The fact that policy makers have chosen to deliver coordinated fiscal and monetary stimulus to the economy in concert is both unusual and noteworthy. Noteworthy because the BoE is fiercely protective of its independence and has avoided rate changes around budget announcements. The coordinated action probably speaks mainly to the need for non-monetary solutions to both the growth challenges ahead and the severity of the current situation. GDP numbers released on 11 March show that the economy has stopped growing. As the correction in equity markets has already signalled, stimulus is now required in order to reignite that growth. Is the policy loosening announced likely to be enough to avoid a recession? We suspect not, and markets will undoubtedly remain volatile as they process the likely extent of the growth challenges ahead.
Some of the budget announcements were commitments to current spending. In very basic terms, current spending is expenditure on wages and raw materials, it is short-term and has to be renewed each year. Of the announcements today, the open-ended commitment to NHS funding in order to get through the current COVID-19 threat would be one example. Similar examples would be the hardship fund announced today, along with the tax cuts. These totalled roughly £30bn but were dwarfed by the much larger capital spending commitments over the next five years which totalled a whopping £600bn. Capital spending usually involves building things such as roads, or hospitals, but it can also involve intangible investment spending too. These capital spending plans, by their very nature, tend to be longer-term. It would be difficult, no matter how desirable, to front load that £600bn into this year, let alone the next few months.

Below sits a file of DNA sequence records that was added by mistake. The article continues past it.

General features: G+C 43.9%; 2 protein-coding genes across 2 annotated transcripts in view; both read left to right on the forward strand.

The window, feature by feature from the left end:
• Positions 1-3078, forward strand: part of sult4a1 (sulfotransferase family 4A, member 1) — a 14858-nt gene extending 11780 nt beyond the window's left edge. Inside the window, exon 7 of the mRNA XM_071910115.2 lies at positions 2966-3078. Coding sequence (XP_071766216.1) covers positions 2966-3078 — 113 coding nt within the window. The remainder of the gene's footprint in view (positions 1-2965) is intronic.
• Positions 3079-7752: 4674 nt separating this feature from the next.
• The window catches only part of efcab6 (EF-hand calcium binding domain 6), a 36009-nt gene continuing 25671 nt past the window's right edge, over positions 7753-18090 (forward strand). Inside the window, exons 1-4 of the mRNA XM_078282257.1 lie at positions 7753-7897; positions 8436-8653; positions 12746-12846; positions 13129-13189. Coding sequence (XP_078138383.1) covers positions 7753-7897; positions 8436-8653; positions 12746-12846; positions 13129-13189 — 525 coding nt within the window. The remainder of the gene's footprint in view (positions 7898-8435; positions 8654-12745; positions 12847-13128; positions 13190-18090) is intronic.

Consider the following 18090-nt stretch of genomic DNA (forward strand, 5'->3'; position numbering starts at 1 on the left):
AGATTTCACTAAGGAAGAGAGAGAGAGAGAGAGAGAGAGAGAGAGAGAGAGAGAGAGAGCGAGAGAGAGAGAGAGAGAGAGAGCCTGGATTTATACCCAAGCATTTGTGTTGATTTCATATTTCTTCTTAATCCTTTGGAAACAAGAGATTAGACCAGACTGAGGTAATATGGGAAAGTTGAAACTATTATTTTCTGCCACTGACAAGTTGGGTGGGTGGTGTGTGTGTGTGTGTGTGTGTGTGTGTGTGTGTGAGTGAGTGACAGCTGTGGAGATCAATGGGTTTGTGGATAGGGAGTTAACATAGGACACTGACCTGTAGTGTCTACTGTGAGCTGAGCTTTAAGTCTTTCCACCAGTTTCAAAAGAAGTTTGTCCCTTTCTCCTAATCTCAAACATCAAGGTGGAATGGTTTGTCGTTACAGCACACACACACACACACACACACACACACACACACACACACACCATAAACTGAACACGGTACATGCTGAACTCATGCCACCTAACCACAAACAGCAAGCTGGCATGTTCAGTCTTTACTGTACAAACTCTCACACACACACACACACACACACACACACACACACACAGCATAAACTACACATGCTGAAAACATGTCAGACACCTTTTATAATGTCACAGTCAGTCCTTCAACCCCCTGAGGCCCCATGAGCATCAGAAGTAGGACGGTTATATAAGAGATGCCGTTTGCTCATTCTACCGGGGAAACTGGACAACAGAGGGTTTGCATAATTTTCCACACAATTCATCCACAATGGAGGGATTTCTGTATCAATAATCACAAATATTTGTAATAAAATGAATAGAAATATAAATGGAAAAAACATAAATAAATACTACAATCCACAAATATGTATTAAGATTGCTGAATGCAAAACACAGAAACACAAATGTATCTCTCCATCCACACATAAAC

Nonetheless, the government, with this budget, has officially said goodbye to austerity. In tilting the spending heavily into the capital arena, this spending creates a physical asset, which sits on the opposite side of the balance sheet to the incurred cost (or government debt). Indeed, some infrastructure assets can be argued to produce a return on investment that can be measured. For example, HS2, the governments high speed rail project is expected to create an extra £15 billion a year in economic output once completed (KPMG Report, 2015). This type of infrastructure spending is multi-generational with the benefits of spending today not being felt until far into the future (the project is expected to be completed between 2035 and 2040). Therefore, it could be argued that capital spending now is for future generations as they will get the benefits.
Not only could these capital spending projects be viewed as socially responsible, but a strong argument could be made that this is also perhaps the perfect time to be borrowing the money to pay for them. Government borrowing costs are now at record lows so there has never been a cheaper time for the government to borrow money. Not only this, but with the recent market shock, and the economic impact of the COVID-19 on global growth still unknown, fiscal spending could be one of the only tools government has left to reignite growth. Unfortunately, from the measures announced by the government are unlikely to have inoculated the economy from COVID-19, a recession now seems likely. While we may have said goodbye to Prudence, we suspect that it may be a while before we see her smile again, as the growth risks remain. It may take significantly more current spending than announced to get the economy growing again. That said, thankfully the economic impact of past epidemics such as this one has been short lived. We remain vigilant.
Rowan Dartington is part of the St. James’s Place Wealth Management Group. Rowan Dartington & Co Ltd is a member firm of the London Stock Exchange and is authorised and regulated by the Financial Conduct Authority. Registered in England & Wales No. 2752304 at St. James’s Place House, 1 Tetbury Road, Cirencester, Gloucestershire GL7 1FP, United Kingdom.